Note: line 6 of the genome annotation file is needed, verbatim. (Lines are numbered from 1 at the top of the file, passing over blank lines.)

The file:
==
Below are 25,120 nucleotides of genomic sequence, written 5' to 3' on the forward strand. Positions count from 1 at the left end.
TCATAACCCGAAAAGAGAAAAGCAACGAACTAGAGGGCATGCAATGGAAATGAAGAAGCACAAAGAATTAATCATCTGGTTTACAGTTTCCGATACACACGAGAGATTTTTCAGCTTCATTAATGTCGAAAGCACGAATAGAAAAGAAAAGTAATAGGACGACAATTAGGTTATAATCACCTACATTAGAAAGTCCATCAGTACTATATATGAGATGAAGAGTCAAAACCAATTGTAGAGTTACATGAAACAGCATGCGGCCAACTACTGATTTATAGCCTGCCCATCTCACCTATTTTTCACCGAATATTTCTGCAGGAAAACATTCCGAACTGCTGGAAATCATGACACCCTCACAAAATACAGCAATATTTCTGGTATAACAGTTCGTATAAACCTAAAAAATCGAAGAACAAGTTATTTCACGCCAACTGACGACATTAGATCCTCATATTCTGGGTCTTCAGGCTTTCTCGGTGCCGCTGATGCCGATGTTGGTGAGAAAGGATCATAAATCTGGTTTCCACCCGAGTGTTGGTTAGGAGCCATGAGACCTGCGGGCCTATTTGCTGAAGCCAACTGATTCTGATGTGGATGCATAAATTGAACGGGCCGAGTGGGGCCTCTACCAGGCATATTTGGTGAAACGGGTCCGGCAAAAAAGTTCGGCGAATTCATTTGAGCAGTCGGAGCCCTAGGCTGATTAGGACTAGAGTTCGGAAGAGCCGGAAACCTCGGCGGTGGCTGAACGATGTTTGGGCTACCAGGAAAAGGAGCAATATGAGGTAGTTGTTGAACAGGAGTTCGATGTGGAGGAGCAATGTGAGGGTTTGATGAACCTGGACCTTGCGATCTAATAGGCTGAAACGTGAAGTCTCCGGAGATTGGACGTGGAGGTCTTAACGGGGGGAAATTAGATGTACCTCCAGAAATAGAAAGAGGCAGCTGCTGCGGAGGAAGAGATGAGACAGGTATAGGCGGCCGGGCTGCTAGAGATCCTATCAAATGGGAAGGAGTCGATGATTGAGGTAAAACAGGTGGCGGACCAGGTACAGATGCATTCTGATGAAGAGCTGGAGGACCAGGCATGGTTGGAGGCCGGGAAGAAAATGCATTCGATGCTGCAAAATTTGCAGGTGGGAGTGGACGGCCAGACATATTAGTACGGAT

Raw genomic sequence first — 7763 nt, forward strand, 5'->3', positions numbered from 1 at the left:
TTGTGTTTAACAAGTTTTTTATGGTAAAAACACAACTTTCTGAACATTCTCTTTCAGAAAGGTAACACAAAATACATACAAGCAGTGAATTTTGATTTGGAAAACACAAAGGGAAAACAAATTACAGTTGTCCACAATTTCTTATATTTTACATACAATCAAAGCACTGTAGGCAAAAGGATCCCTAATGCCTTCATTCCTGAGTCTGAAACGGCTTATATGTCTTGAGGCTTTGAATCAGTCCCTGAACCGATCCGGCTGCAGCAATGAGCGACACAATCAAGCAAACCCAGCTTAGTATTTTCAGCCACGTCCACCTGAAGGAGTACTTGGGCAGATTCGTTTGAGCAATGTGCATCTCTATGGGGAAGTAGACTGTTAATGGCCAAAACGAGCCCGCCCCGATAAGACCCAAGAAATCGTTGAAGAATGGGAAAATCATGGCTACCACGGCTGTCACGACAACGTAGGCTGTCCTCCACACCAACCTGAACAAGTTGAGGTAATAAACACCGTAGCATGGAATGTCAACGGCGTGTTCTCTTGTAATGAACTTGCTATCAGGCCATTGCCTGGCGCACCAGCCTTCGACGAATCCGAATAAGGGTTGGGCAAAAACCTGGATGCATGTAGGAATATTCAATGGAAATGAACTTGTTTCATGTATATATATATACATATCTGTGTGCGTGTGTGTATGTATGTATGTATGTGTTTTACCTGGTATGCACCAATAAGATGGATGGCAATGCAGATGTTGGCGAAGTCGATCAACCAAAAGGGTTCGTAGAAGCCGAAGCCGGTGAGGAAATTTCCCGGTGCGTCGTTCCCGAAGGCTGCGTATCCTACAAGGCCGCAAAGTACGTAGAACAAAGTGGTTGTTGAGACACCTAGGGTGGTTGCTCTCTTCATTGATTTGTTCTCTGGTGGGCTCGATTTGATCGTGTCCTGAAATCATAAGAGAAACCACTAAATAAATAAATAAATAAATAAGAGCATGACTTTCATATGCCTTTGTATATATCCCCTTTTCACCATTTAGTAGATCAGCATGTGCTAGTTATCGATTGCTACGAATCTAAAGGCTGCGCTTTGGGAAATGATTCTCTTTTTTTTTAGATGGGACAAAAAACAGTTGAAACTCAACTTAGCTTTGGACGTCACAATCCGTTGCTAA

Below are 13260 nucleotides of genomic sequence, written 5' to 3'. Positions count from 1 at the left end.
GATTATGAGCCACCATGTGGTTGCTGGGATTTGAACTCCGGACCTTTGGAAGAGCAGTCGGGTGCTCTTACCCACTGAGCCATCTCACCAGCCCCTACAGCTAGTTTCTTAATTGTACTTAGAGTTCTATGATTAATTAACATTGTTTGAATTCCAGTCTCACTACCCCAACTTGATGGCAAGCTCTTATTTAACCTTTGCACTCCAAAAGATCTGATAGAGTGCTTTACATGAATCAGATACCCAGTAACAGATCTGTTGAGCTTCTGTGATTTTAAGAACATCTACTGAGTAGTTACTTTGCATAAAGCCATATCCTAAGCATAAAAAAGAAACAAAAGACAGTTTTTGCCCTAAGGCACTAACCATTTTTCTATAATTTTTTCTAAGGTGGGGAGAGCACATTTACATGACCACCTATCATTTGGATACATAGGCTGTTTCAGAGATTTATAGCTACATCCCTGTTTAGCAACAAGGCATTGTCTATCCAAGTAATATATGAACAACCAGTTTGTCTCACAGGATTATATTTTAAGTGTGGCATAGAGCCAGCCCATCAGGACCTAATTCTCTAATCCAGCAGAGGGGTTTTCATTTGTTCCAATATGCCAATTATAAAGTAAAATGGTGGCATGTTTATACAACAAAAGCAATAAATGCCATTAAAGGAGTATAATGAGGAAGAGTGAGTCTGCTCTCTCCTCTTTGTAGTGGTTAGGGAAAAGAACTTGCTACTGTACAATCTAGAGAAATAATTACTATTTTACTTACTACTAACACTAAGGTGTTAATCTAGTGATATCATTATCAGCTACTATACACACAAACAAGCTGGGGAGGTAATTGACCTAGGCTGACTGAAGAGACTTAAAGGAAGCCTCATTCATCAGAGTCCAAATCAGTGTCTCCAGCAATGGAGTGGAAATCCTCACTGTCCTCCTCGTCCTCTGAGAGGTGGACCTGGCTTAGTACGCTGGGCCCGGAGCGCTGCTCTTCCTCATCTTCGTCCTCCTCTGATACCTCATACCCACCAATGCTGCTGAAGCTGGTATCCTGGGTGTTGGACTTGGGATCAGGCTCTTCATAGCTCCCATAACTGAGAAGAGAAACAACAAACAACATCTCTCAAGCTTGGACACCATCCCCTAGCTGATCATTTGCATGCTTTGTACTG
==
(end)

GATTATGAGCCACCATGTGGTTGCTGGGATTTGAACTCCGGACCTTTGGAAGAGCAGTCGGGTGCTCTTACCCACTGAGCCATCTCACCAGCCCCTACAGCTAGTTTCTTAATTGTACTTAGAGTTCTATGATTAATTAACATTGTTTGAATTCCAGTCTCACTACCCCAACTTGATGGCAAGCTCTTATTTAACCTTTGCACTCCAAAAGATCTGATAGAGTGCTTTACATGAATCAGATACCCAGTAACAGATCTGTTGAGCTTCTGTGATTTTAAGAACATCTACTGAGTAGTTACTTTGCATAAAGCCATATCCTAAGCATAAAAAAGAAACAAAAGACAGTTTTTGCCCTAAGGCACTAACCATTTTTCTATAATTTTTTCTAAGGTGGGGAGAGCACATTTACATGACCACCTATCATTTGGATACATAGGCTGTTTCAGAGATTTATAGCTACATCCCTGTTTAGCAACAAGGCATTGTCTATCCAAGTAATATATGAACAACCAGTTTGTCTCACAGGATTATATTTTAAGTGTGGCATAGAGCCAGCCCATCAGGACCTAATTCTCTAATCCAGCAGAGGGGTTTTCATTTGTTCCAATATGCCAATTATAAAGTAAAATGGTGGCATGTTTATACAACAAAAGCAATAAATGCCATTAAAGGAGTATAATGAGGAAGAGTGAGTCTGCTCTCTCCTCTTTGTAGTGGTTAGGGAAAAGAACTTGCTACTGTACAATCTAGAGAAATAATTACTATTTTACTTACTACTAACACTAAGGTGTTAATCTAGTGATATCATTATCAGCTACTATACACACAAACAAGCTGGGGAGGTAATTGACCTAGGCTGACTGAAGAGACTTAAAGGAAGCCTCATTCATCAGAGTCCAAATCAGTGTCTCCAGCAATGGAGTGGAAATCCTCACTGTCCTCCTCGTCCTCTGAGAGGTGGACCTGGCTTAGTACGCTGGGCCCGGAGCGCTGCTCTTCCTCATCTTCGTCCTCCTCTGATACCTCATACCCACCAATGCTGCTGAAGCTGGTATCCTGGGTGTTGGACTTGGGATCAGGCTCTTCATAGCTCCCATAACTGAGAAGAGAAACAACAAACAACATCTCTCAAGCTTGGACACCATCCCCTAGCTGATCATTTGCATGCTTTGTACTG